By contrast, Singapore has developed a value-added petrochemicals industry as is shown in its figures, in addition to developing IT and pharmaceutical repackaging (India generics, some Chinese TCM) with a wider remit than Hong Kong’s market base and less dependence upon China. It has also been rather more driven in its pursuit of developing a services industry than Hong Kong, with financial and business services dominating, followed by IT, transportation and communications.
Singapore has also been extremely active in signing bilateral Double Tax Treaties, with nearly 100 in existence. It also has a free trade agreement with the United States. In contrast, Hong Kong’s policy as concerns DTA and other agreements has been patchy over the past few years. Beijing is responsible for Hong Kong’s foreign affairs, yet it has not included Hong Kong as a territory under some of its most important agreements (such as the ASEAN FTA). Consequently there is some confusion about treaty status concerning the territory. Hong Kong does have a “Closer Economic Partnership Agreement“
(CEPA) with China, however the qualifying period to access this can be seven years. Hong Kong also has about 30 DTA agreements in place – about a third of that agreed by Singapore. In comparison, Hong Kong’s position appears somewhat confused, neither fully part of China’s own bilateral agreements yet unable to proceed unilaterally without Beijing’s approval.
Meanwhile we can compare the operational costs in each city as follows:
Hong Kong remains a service center and gateway for China, however, in my view there are serious questions to be asked concerning existing policies as concerns its positioning as a regional hub, and especially so when compared with Singapore. Hong Kong appears not to have been provided with any visionary plan to take it forward as an Asian service center, other than loose plans to integrate it into the Pearl River Delta and use it as a hub for generating investment capital for Chinese companies listing on its bourse. Meanwhile, property prices have rocketed, pushing the cost of office rentals extremely high, while much of the China tourism figures appears to have been taken up with parallel trading rather than attempts to offer a bona fide high value visit experience. In short, the territory has been mismanaged.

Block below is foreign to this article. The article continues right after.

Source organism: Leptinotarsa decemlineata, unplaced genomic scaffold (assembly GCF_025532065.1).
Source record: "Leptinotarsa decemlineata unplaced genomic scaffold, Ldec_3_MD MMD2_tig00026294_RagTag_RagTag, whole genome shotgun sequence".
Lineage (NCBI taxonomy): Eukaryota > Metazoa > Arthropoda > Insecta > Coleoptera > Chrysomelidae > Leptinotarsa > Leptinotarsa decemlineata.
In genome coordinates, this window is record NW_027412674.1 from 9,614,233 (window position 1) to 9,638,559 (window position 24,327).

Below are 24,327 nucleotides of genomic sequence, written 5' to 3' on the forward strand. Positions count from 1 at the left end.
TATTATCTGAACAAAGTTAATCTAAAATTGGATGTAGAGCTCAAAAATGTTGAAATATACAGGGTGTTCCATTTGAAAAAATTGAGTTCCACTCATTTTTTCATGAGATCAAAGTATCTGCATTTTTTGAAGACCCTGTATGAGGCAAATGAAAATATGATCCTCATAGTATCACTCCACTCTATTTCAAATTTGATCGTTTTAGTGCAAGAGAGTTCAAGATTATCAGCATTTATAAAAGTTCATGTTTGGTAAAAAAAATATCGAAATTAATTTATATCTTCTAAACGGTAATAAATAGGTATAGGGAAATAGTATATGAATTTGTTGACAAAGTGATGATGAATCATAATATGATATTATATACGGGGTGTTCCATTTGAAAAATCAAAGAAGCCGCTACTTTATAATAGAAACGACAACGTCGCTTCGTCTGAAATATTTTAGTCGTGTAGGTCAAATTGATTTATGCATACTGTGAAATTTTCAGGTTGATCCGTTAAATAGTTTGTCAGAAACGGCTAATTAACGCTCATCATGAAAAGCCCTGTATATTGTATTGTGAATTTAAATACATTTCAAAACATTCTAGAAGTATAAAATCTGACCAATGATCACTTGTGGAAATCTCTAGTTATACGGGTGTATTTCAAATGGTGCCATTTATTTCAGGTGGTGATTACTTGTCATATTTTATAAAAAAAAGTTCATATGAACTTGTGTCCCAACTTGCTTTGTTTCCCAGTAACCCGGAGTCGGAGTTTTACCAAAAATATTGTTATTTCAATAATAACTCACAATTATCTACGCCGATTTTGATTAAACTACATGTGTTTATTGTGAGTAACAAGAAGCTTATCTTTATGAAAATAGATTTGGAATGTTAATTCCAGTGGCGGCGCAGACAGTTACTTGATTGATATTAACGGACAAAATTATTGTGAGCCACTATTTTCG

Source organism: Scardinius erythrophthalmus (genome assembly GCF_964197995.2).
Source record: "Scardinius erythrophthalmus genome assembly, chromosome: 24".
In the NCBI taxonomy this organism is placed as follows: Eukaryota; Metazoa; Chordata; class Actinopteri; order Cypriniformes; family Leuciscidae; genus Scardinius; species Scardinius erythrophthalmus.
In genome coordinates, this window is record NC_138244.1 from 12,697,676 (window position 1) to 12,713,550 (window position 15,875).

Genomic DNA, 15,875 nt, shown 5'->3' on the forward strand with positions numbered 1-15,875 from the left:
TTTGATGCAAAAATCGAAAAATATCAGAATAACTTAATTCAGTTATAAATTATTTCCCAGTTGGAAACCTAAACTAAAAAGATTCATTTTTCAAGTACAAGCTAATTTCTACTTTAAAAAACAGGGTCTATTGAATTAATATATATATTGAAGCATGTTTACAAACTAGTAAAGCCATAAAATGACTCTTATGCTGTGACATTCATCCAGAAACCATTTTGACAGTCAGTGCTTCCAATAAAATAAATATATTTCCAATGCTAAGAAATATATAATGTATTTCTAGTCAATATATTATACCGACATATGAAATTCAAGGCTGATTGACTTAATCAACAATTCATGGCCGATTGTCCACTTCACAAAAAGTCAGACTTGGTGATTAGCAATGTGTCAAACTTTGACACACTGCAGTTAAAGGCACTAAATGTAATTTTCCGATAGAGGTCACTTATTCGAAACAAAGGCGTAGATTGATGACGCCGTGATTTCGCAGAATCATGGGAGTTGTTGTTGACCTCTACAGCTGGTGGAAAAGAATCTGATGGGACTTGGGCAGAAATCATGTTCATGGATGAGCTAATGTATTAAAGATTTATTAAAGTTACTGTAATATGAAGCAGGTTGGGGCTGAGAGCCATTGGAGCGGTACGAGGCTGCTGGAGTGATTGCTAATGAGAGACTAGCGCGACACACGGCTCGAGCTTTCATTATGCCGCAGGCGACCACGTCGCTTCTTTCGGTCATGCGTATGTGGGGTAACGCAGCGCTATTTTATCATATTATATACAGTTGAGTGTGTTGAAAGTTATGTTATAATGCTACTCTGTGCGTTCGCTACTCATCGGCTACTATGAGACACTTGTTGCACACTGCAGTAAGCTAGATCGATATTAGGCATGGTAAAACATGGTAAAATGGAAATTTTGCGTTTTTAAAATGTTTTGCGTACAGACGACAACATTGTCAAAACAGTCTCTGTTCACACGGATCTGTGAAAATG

Costs are already forcing many back office operations, and Hong Kong residents into nearby Guangdong cities such as Shenzhen, and it remains unclear what the city’s actual function is really intended to be. For now, it remains a good location from which to base a trading company dealing with China, due to its wealth of talent and proximity to the mainland. And the services sector in Hong Kong largely remains world class in this regard. Whether it can maintain this with the rise of Shenzhen’s and Shanghai’s lower operational costs and existing compliance with mainland Chinese laws will depend on future customs regulations. Beijing’s intentions and the anticipated development of China itself make Hong Kong’s future role questionable, especially as the city possesses no other added value industry. This makes Hong Kong a China play only, with the potential for the services industry to migrate directly to China. This process has already begun and will continue unless the Central Government can provide Hong Kong with a specific, defined, and planned role for the future.
Singapore meanwhile has positioned itself as the gateway to Asia, and followed this through with very specific plans and a long-term strategy. Whereas Hong Kong has embraced China, Singapore has embraced a rather more diverse Asia, and in doing so has made itself a melting pot of pan-Asian languages and culture, and especially so within ASEAN, something Hong Kong has singularly failed to do. Singapore has also invested in a true added value industry by importing crude and other petroleum and gas products from ASEAN neighbors, and Indonesia particularly, then processing these for export. Hong Kong has not achieved this.
Meanwhile, the two cities remain competitive in terms of economic environment, such as tax rates and so on, although operational costs such as rental in Hong Kong are double the price of Singapore. But it is Singapore that has developed as a true Asian regional hub, leaving Hong Kong to deal almost exclusively now with China, and far from certain about its own destiny.
In conclusion, Hong Kong despite its issues, currently remains the best services hub for dealing with mainland China, although Shenzhen may now start to be considered as a viable alternative. Singapore though is a superior services hub for dealing with ASEAN, with the clinching argument for either being proximity of markets, but also language capabilities and the wealth of local experience towards the respective target markets possessed uniquely in each.